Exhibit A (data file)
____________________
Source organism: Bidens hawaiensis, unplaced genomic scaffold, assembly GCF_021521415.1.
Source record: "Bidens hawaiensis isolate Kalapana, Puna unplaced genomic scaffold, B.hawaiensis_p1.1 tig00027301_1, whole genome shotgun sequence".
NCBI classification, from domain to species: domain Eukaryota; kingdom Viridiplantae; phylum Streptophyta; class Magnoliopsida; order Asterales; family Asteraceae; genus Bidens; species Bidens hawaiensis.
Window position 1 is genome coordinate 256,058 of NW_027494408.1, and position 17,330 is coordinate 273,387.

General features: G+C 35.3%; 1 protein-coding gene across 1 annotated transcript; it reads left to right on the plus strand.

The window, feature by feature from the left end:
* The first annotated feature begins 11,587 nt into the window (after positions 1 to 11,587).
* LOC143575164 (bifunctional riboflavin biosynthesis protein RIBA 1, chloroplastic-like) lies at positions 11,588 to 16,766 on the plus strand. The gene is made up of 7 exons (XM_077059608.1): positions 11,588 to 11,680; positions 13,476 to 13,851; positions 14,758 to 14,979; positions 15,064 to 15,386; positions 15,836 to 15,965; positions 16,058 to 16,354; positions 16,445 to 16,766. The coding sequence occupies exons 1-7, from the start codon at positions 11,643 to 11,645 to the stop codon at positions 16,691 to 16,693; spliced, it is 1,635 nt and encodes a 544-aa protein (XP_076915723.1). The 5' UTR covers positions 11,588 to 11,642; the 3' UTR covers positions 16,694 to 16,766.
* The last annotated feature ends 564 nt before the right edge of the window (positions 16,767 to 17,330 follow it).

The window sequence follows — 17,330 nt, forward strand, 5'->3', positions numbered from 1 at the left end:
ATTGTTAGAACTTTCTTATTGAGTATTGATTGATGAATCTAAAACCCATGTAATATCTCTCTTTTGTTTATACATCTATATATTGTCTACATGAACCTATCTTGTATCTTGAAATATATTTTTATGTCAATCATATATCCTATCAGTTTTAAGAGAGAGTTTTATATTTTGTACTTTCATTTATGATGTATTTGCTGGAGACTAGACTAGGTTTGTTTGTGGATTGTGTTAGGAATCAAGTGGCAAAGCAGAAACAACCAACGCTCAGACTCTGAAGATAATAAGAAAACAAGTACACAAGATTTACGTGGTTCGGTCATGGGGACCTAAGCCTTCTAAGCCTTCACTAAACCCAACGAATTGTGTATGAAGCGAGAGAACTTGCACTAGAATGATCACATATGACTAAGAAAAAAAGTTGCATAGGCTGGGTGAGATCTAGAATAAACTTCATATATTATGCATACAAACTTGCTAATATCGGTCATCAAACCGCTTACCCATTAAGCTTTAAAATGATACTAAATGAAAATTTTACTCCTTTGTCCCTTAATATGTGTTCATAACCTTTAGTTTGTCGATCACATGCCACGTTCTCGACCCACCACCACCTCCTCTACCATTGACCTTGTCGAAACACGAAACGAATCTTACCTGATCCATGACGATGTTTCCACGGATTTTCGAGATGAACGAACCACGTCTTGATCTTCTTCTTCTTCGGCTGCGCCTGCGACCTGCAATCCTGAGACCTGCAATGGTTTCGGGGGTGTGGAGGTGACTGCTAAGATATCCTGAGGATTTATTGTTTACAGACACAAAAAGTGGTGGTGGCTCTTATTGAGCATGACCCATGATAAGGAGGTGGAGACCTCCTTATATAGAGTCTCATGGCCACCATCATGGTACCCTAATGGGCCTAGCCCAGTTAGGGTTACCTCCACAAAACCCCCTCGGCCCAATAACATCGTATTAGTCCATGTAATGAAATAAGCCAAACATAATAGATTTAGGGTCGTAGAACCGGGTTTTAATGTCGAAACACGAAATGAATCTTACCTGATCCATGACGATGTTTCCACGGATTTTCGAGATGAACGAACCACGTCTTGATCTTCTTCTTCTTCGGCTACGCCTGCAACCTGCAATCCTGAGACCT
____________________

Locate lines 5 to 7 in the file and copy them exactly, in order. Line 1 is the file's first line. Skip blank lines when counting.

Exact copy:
General features: G+C 35.3%; 1 protein-coding gene across 1 annotated transcript; it reads left to right on the plus strand.

The window, feature by feature from the left end:
* The first annotated feature begins 11,587 nt into the window (after positions 1 to 11,587).